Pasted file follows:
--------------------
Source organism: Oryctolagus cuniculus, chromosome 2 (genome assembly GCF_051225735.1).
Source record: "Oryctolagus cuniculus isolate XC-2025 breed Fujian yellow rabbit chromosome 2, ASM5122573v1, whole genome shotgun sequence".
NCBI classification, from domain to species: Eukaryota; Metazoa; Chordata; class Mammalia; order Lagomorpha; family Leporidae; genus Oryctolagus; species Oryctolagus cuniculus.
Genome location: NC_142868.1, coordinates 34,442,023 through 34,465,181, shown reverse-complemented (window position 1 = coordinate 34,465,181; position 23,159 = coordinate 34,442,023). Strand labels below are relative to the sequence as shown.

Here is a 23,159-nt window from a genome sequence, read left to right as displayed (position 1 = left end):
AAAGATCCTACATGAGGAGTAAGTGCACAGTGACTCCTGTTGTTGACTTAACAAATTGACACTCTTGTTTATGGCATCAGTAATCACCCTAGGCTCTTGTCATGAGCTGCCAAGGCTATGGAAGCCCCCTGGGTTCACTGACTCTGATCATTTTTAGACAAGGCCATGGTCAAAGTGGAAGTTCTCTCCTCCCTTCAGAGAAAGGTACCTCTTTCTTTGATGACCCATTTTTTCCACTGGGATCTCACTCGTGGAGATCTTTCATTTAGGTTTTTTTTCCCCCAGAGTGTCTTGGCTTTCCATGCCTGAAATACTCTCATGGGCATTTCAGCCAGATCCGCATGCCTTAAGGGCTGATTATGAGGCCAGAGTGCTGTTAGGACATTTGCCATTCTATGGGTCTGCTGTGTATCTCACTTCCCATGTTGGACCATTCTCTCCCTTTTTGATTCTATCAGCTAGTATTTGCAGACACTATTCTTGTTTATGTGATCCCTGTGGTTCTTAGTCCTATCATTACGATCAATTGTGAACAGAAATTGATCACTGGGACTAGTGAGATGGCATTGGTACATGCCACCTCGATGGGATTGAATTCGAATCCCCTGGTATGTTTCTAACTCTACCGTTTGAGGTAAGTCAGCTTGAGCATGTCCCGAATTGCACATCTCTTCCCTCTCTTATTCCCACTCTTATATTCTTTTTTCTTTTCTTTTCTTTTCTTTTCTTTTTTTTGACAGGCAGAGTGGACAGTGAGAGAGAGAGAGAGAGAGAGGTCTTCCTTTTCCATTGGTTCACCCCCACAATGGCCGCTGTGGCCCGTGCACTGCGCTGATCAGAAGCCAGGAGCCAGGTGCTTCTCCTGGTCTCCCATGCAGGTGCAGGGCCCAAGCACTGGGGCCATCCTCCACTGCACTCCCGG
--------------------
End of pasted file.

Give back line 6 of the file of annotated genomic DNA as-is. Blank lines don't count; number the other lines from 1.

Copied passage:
AAAGATCCTACATGAGGAGTAAGTGCACAGTGACTCCTGTTGTTGACTTAACAAATTGACACTCTTGTTTATGGCATCAGTAATCACCCTAGGCTCTTGTCATGAGCTGCCAAGGCTATGGAAGCCCCCTGGGTTCACTGACTCTGATCATTTTTAGACAAGGCCATGGTCAAAGTGGAAGTTCTCTCCTCCCTTCAGAGAAAGGTACCTCTTTCTTTGATGACCCATTTTTTCCACTGGGATCTCACTCGTGGAGATCTTTCATTTAGGTTTTTTTTCCCCCAGAGTGTCTTGGCTTTCCATGCCTGAAATACTCTCATGGGCATTTCAGCCAGATCCGCATGCCTTAAGGGCTGATTATGAGGCCAGAGTGCTGTTAGGACATTTGCCATTCTATGGGTCTGCTGTGTATCTCACTTCCCATGTTGGACCATTCTCTCCCTTTTTGATTCTATCAGCTAGTATTTGCAGACACTATTCTTGTTTATGTGATCCCTGTGGTTCTTAGTCCTATCATTACGATCAATTGTGAACAGAAATTGATCACTGGGACTAGTGAGATGGCATTGGTACATGCCACCTCGATGGGATTGAATTCGAATCCCCTGGTATGTTTCTAACTCTACCGTTTGAGGTAAGTCAGCTTGAGCATGTCCCGAATTGCACATCTCTTCCCTCTCTTATTCCCACTCTTATATTCTTTTTTCTTTTCTTTTCTTTTCTTTTCTTTTTTTTGACAGGCAGAGTGGACAGTGAGAGAGAGAGAGAGAGAGAGGTCTTCCTTTTCCATTGGTTCACCCCCACAATGGCCGCTGTGGCCCGTGCACTGCGCTGATCAGAAGCCAGGAGCCAGGTGCTTCTCCTGGTCTCCCATGCAGGTGCAGGGCCCAAGCACTGGGGCCATCCTCCACTGCACTCCCGG